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Biological Information in Cortical Communication

Applicant Cook Matthew
Number 143947
Funding scheme Project funding
Research institution Institut für Neuroinformatik Universität Zürich Irchel und ETH Zürich
Institution of higher education University of Zurich - ZH
Main discipline Information Technology
Start/End 01.07.2013 - 30.06.2016
Approved amount 157'848.00
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Keywords (5)

relaxation methods; neural architectures; visual processing; cortex; natural computing

Lay Summary (French)

Lead
Les systèmes biologiques s'organisent à différents niveaux, qu'il s'agisse des interactions moléculaires, des comportements des organismes ou des symbioses interespèces. A chacun de ces niveaux, des principes opérationnels peuvent être identifiés et nous aident à formuler des modèles quantitatifs.
Lay summary

Contenu et objectifs du travail de recherche ====================================

Dans ce projet, nous nous intéressons à un niveau particulièrement peu connu, et pourtant responsable de nombre de comportements chez les mammifères. Il s'agit des principes sous-jacents au traitement de l'information entre les différentes aires corticales.
De nombreuse études anatomiques, electro-physiologiques ou d'IRM fonctionnels montrent que la spécificité des communications et des informations transmises entre différentes aires corticales est à l'origine de la spécificité des tâches accomplies. En se basant non seulement sur la structure relativement uniforme des couches cellulaires formant le neocortex, mais aussi des projections axonales entre différentes aires, il semble que des principes généraux de traitement de l'information sont mis en oeuvre. Cependant, et malgré leur intérêt, ces principes sont très mal connus. De plus, les données biologiques sur la forme exacte de l'information transmise par ces projections sont techniquement très difficiles à obtenir voire impossibles à mesurer directement.
Le but de ce projet est de développer des simulations in-silico des dynamiques et imbrications possibles entre les aires impliquées dans le traitement de l'information visuelle. Le traitement cortical du stimulus visuel est connu pour utiliser un modèle de représentation distribuée, dans lequel différentes aires encodent chacune différents aspects de l'interprétation visuelle.

Contexte scientifique et social du projet de recherche ===========================================
Dans ce projet nous souhaitons tester la pertinence et l'applicabilité de tels modèles dans des tâches du traitement visuel telles que la perception de profondeur, le traitement d'informations tri-dimensionnelles, et l'incorporation d'autres stimuli sensoriels. Ainsi, nous souhaitons développer un ensemble de principes de communications entre ces aires corticales. Ces principes doivent pouvoir nous servir non seulement dans les systèmes que nous élaborons mais aussi dans la prédiction quantitative de dynamiques ou structures du système visuel des mammifères.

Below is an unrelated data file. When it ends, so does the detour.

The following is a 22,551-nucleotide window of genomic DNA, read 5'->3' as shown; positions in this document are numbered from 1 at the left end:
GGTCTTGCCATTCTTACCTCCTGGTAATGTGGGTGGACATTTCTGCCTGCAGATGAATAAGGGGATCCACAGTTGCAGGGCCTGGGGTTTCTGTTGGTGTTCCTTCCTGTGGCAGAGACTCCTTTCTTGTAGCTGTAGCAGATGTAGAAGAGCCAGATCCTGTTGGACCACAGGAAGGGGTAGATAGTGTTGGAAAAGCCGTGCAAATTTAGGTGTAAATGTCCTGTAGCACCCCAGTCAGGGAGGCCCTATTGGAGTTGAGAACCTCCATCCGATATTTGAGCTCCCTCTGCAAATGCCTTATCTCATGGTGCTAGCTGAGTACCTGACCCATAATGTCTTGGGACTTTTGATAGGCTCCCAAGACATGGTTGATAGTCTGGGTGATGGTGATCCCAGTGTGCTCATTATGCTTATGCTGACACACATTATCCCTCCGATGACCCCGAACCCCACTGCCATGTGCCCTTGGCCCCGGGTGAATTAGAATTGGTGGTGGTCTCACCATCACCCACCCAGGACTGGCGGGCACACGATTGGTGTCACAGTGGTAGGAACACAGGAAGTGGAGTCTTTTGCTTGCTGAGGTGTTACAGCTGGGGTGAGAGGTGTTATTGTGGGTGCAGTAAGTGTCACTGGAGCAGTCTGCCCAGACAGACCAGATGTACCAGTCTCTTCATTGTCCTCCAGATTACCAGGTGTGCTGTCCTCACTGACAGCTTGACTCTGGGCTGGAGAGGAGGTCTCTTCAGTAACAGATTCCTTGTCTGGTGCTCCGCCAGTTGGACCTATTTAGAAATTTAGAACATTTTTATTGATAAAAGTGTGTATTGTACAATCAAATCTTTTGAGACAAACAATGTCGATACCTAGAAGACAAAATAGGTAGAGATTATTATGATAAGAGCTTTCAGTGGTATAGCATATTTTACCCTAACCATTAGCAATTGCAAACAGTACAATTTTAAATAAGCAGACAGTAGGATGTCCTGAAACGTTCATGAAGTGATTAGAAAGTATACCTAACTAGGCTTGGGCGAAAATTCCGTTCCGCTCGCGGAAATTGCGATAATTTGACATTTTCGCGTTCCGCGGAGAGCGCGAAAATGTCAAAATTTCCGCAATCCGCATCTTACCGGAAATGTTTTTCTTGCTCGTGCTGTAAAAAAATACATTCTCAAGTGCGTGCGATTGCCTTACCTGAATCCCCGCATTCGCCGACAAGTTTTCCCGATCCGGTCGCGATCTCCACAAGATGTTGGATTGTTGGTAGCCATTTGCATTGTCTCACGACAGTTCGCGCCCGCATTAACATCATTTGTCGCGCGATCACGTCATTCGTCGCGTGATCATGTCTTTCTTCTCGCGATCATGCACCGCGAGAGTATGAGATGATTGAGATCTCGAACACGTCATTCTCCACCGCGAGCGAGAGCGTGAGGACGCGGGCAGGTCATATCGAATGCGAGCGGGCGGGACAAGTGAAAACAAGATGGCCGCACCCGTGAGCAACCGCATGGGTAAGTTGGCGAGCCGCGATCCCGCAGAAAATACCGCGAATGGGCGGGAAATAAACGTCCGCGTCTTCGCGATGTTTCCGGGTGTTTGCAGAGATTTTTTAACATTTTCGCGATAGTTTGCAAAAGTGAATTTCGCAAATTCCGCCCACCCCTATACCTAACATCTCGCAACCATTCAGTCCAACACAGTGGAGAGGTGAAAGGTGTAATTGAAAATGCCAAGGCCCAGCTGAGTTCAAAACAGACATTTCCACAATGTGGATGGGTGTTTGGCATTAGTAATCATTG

Direct link to Lay Summary Last update: 05.08.2013

Responsible applicant and co-applicants

Employees

Publications

Publication
A Demonstration of Tracking using Dynamic Neural Fields on a Programmable Vision Chip: Demo
Martel Julien N.P., Sandamirskaya Yulia, Dudek Piotr (2016), A Demonstration of Tracking using Dynamic Neural Fields on a Programmable Vision Chip: Demo, in ICDSC '16 Proceedings of the 10th International Conference on Distributed Smart Camera, Paris.
A Neuromorphic Approach for Tracking using Dynamic Neural Fields on a Programmable Vision-chip
Martel Julien N.P., Sandamirskaya Yulia (2016), A Neuromorphic Approach for Tracking using Dynamic Neural Fields on a Programmable Vision-chip, in ICDSC '16 Proceedings of the 10th International Conference on Distributed Smart Camera, Paris.
A Real-time High Dynamic Range Vision System with Tone Mapping for Automotive Applications
Martel Julien N.P., Lorenz Müller K., Carey Stephen J., Dudek Piotr (2016), A Real-time High Dynamic Range Vision System with Tone Mapping for Automotive Applications, in CNNA 2016; 15th International Workshop on Cellular Nanoscale Networks and their Applications; Proce, Dresden.
Parallel HDR Tone Mapping and Auto-focus on a Cellular Processor Array Vision Chip
Martel Julien N.P., Müller Lorenz K., Carey Stephen J., Dudek Piotr (2016), Parallel HDR Tone Mapping and Auto-focus on a Cellular Processor Array Vision Chip, in Circuits and Systems (ISCAS), 2016 IEEE International Symposium on, Montreal.
A Framework of Relational Networks to Build Systems with Sensors able to Perform the Joint Approximate Inference of Quantities
Martel Julien N.P., Cook Matthew (2015), A Framework of Relational Networks to Build Systems with Sensors able to Perform the Joint Approximate Inference of Quantities, in IEEE/RSJ International Conference on Intelligent Robots and Systems, Workshop on Unconventional Comp, Hamburg.
Pixel Interlacing to Trade-Off the Resolution of a Cellular Processor Array against more Registers
Martel Julien N.P., Chau Miguel, Cook Matthew, Dudek Piotr (2015), Pixel Interlacing to Trade-Off the Resolution of a Cellular Processor Array against more Registers, in Circuit Theory and Design (ECCTD), 2015 European Conference on, Trondheim.